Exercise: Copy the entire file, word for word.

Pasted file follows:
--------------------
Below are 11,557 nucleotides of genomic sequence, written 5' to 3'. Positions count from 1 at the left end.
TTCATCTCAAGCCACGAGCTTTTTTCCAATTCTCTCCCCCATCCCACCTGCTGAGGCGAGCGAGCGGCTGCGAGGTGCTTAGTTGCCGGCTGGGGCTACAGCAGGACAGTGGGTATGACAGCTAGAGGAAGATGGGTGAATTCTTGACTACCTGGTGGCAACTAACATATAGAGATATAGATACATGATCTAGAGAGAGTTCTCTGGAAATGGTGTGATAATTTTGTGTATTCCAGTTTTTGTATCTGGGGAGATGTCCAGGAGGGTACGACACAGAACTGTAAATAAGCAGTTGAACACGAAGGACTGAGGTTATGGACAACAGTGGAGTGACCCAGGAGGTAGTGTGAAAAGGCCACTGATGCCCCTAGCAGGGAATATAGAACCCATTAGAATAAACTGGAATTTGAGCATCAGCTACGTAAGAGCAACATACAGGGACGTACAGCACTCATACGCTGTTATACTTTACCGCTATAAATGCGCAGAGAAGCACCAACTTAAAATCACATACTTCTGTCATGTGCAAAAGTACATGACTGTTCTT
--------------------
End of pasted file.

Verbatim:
Below are 11,557 nucleotides of genomic sequence, written 5' to 3'. Positions count from 1 at the left end.
TTCATCTCAAGCCACGAGCTTTTTTCCAATTCTCTCCCCCATCCCACCTGCTGAGGCGAGCGAGCGGCTGCGAGGTGCTTAGTTGCCGGCTGGGGCTACAGCAGGACAGTGGGTATGACAGCTAGAGGAAGATGGGTGAATTCTTGACTACCTGGTGGCAACTAACATATAGAGATATAGATACATGATCTAGAGAGAGTTCTCTGGAAATGGTGTGATAATTTTGTGTATTCCAGTTTTTGTATCTGGGGAGATGTCCAGGAGGGTACGACACAGAACTGTAAATAAGCAGTTGAACACGAAGGACTGAGGTTATGGACAACAGTGGAGTGACCCAGGAGGTAGTGTGAAAAGGCCACTGATGCCCCTAGCAGGGAATATAGAACCCATTAGAATAAACTGGAATTTGAGCATCAGCTACGTAAGAGCAACATACAGGGACGTACAGCACTCATACGCTGTTATACTTTACCGCTATAAATGCGCAGAGAAGCACCAACTTAAAATCACATACTTCTGTCATGTGCAAAAGTACATGACTGTTCTT